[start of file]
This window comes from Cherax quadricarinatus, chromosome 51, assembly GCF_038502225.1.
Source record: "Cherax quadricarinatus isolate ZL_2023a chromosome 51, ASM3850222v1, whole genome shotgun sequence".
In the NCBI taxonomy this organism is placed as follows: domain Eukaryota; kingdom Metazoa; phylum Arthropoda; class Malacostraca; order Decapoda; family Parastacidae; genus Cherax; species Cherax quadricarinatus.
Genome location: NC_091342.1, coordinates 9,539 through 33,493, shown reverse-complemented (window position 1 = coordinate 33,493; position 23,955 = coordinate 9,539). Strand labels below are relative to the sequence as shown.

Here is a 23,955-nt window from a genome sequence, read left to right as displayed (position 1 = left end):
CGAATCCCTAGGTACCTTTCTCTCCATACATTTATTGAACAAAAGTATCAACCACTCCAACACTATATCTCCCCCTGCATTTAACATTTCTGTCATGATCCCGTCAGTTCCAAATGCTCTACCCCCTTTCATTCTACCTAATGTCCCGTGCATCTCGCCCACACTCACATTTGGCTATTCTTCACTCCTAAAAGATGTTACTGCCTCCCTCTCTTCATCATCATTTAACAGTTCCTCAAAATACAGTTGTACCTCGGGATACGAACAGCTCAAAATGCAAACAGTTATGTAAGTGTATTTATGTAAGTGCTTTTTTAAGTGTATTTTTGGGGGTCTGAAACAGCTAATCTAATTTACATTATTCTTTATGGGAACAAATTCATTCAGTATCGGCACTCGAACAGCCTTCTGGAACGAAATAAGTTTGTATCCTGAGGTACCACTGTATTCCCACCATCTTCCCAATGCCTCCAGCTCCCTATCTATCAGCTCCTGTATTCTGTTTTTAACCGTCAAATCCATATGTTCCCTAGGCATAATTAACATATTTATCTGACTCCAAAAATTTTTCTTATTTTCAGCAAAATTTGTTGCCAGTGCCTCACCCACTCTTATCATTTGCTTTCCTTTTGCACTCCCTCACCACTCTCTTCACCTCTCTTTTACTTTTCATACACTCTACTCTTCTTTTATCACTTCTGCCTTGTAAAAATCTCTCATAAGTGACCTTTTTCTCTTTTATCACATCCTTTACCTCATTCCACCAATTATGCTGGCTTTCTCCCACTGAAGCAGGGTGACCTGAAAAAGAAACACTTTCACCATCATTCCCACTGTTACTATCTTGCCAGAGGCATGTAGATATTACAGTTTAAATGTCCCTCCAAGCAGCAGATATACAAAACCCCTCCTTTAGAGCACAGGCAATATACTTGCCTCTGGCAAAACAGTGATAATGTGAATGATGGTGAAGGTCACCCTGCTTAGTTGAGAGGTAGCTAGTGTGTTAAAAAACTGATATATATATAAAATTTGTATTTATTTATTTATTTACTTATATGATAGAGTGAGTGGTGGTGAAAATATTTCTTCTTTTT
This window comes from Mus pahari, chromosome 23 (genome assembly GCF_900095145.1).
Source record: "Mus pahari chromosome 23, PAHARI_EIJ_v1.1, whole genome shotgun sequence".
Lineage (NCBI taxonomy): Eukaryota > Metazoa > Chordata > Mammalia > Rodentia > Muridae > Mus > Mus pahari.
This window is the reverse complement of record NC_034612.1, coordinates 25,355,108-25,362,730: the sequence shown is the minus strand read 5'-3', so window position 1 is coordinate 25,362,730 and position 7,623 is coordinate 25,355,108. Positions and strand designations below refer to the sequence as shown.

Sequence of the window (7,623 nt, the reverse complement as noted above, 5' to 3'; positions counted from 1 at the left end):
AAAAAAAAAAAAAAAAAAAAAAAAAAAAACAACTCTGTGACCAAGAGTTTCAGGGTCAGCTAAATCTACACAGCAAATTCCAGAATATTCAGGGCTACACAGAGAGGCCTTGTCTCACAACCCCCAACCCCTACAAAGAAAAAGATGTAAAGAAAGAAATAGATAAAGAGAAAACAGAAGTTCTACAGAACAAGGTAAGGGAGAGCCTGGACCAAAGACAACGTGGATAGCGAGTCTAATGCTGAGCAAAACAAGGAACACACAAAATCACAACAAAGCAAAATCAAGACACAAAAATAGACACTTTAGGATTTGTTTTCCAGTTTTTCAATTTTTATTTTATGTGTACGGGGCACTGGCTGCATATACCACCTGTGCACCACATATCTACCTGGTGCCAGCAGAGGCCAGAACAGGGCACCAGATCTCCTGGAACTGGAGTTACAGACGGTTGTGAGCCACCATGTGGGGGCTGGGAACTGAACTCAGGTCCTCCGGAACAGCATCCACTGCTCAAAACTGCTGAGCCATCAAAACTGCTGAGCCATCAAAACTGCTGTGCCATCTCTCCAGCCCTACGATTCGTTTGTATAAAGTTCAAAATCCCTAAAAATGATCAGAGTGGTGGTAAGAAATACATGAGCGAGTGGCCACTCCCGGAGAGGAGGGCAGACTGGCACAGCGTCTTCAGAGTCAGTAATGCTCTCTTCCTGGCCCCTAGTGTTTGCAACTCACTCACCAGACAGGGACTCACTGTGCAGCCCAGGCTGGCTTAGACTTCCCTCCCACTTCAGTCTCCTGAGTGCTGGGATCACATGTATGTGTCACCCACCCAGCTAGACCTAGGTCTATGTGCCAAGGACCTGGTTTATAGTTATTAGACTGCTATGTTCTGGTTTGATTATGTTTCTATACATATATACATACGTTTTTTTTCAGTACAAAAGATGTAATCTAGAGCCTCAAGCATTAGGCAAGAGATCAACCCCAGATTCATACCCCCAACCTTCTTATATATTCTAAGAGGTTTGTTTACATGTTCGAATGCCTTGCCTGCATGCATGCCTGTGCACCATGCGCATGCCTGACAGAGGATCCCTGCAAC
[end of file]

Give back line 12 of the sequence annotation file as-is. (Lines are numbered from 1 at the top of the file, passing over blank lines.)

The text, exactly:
AAAAAAAAAAAAAAAAAAAAAAAAAAAAACAACTCTGTGACCAAGAGTTTCAGGGTCAGCTAAATCTACACAGCAAATTCCAGAATATTCAGGGCTACACAGAGAGGCCTTGTCTCACAACCCCCAACCCCTACAAAGAAAAAGATGTAAAGAAAGAAATAGATAAAGAGAAAACAGAAGTTCTACAGAACAAGGTAAGGGAGAGCCTGGACCAAAGACAACGTGGATAGCGAGTCTAATGCTGAGCAAAACAAGGAACACACAAAATCACAACAAAGCAAAATCAAGACACAAAAATAGACACTTTAGGATTTGTTTTCCAGTTTTTCAATTTTTATTTTATGTGTACGGGGCACTGGCTGCATATACCACCTGTGCACCACATATCTACCTGGTGCCAGCAGAGGCCAGAACAGGGCACCAGATCTCCTGGAACTGGAGTTACAGACGGTTGTGAGCCACCATGTGGGGGCTGGGAACTGAACTCAGGTCCTCCGGAACAGCATCCACTGCTCAAAACTGCTGAGCCATCAAAACTGCTGAGCCATCAAAACTGCTGTGCCATCTCTCCAGCCCTACGATTCGTTTGTATAAAGTTCAAAATCCCTAAAAATGATCAGAGTGGTGGTAAGAAATACATGAGCGAGTGGCCACTCCCGGAGAGGAGGGCAGACTGGCACAGCGTCTTCAGAGTCAGTAATGCTCTCTTCCTGGCCCCTAGTGTTTGCAACTCACTCACCAGACAGGGACTCACTGTGCAGCCCAGGCTGGCTTAGACTTCCCTCCCACTTCAGTCTCCTGAGTGCTGGGATCACATGTATGTGTCACCCACCCAGCTAGACCTAGGTCTATGTGCCAAGGACCTGGTTTATAGTTATTAGACTGCTATGTTCTGGTTTGATTATGTTTCTATACATATATACATACGTTTTTTTTCAGTACAAAAGATGTAATCTAGAGCCTCAAGCATTAGGCAAGAGATCAACCCCAGATTCATACCCCCAACCTTCTTATATATTCTAAGAGGTTTGTTTACATGTTCGAATGCCTTGCCTGCATGCATGCCTGTGCACCATGCGCATGCCTGACAGAGGATCCCTGCAAC